It’s unclear when those shelter beds will become available.
The National Weather Service forecasted “dangerously cold air” with sub-freezing temperatures and wind chill below zero from Wednesday evening into Thursday. They warned frostbite — someone’s flesh freezing — can occur within 30 minutes if skin is left exposed.
They advocated wearing warm clothing, lessening skin exposure to the cold and limiting time outside. Some living — and dying — in Salt Lake City don’t have those options.
‘I turn my heat up just a little bit more, and I pray’
James Hufferd remained at the vigil for about an hour after it ended. He said he and his wife, Rhonda, had applied for housing a handful of times while living in Salt Lake City, but it never worked out because there were too many barriers, most of them unnecessary, he said.
A reporter asked Hufferd what he wanted people to know about Rhonda. “Um,” he said, collecting his thoughts on the quarter century of partnership for a few seconds in silence. He eventually said, “Nothing.”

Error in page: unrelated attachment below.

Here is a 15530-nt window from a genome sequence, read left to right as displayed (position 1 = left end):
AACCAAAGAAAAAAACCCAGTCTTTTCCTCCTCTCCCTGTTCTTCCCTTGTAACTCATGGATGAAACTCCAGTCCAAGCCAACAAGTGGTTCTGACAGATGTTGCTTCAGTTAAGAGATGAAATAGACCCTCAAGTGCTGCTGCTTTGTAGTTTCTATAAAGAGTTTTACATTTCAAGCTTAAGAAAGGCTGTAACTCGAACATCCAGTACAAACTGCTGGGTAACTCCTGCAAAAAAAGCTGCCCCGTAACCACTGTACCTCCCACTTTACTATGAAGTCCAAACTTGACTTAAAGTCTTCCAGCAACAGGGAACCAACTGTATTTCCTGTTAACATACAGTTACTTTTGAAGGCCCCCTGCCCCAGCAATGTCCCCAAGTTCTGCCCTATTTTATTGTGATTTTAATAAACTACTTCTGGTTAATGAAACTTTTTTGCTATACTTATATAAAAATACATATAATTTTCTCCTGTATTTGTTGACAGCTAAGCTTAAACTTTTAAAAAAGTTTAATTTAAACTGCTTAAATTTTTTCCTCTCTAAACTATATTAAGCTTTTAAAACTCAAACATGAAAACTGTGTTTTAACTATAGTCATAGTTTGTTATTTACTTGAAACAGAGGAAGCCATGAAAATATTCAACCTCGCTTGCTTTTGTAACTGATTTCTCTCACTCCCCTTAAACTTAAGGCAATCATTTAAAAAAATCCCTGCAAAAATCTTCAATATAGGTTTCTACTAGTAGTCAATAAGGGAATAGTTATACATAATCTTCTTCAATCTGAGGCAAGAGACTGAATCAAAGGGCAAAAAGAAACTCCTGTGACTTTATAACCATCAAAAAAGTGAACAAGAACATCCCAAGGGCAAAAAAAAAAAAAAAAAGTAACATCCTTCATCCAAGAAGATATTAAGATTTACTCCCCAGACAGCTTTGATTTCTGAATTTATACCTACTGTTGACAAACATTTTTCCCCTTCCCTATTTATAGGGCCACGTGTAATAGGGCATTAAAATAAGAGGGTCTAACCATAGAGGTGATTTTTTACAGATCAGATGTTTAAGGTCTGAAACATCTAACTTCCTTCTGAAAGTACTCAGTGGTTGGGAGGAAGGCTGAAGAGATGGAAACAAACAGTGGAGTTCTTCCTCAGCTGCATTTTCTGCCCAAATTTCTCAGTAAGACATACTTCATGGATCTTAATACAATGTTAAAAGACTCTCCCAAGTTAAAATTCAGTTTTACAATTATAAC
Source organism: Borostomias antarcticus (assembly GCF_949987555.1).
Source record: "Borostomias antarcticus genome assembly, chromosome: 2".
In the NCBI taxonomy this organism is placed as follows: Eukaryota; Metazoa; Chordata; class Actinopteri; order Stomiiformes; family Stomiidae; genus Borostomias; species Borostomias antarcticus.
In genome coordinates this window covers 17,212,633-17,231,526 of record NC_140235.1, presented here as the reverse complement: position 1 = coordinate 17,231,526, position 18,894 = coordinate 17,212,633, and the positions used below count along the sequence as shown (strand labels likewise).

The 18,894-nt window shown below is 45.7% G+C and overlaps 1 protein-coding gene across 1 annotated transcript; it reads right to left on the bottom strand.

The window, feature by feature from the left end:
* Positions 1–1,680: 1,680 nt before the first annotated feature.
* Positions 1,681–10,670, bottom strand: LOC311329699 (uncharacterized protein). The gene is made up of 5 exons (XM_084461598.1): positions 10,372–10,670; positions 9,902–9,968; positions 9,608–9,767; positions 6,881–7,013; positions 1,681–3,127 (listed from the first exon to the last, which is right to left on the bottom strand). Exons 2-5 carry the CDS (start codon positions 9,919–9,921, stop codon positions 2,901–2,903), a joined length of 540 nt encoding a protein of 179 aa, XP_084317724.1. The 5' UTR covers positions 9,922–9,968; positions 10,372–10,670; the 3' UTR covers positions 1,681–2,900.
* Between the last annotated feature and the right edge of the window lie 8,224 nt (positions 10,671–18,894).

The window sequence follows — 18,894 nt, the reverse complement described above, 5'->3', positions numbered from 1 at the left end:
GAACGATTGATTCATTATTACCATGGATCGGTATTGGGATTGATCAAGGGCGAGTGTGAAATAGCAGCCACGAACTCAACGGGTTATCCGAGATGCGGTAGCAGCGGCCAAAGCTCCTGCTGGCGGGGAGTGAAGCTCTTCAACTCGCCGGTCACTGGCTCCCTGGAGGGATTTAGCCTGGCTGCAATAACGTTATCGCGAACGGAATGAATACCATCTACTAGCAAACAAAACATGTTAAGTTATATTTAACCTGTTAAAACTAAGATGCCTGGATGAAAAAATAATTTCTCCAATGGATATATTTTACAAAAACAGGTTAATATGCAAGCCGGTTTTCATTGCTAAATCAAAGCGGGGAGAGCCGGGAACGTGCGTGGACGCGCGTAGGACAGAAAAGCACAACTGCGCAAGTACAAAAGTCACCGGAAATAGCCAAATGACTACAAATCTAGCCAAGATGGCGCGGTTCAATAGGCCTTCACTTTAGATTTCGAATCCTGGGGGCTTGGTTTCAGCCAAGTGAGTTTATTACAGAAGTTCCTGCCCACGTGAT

But this snow, he said, it’s not like anything he had ever seen. There had been so much, so early this year.
Hufferd added later something he did want people to know: “It’s kind of ludicrous that people these days seem to have such a short memory about things that are going on.”
Things, he said, like how the old Road Home shelter, at 210 S. Rio Grande St., bought by the state for millions, demolished and sold to developers, left a shortage of shelter beds.
“Which was really, really stupid because the number [of people experiencing homelessness] is not going to go down. It’s going to go up, unless they provide easier access to housing,” he said. “They just have too many stupid loopholes that you have to jump through in order to get housing.”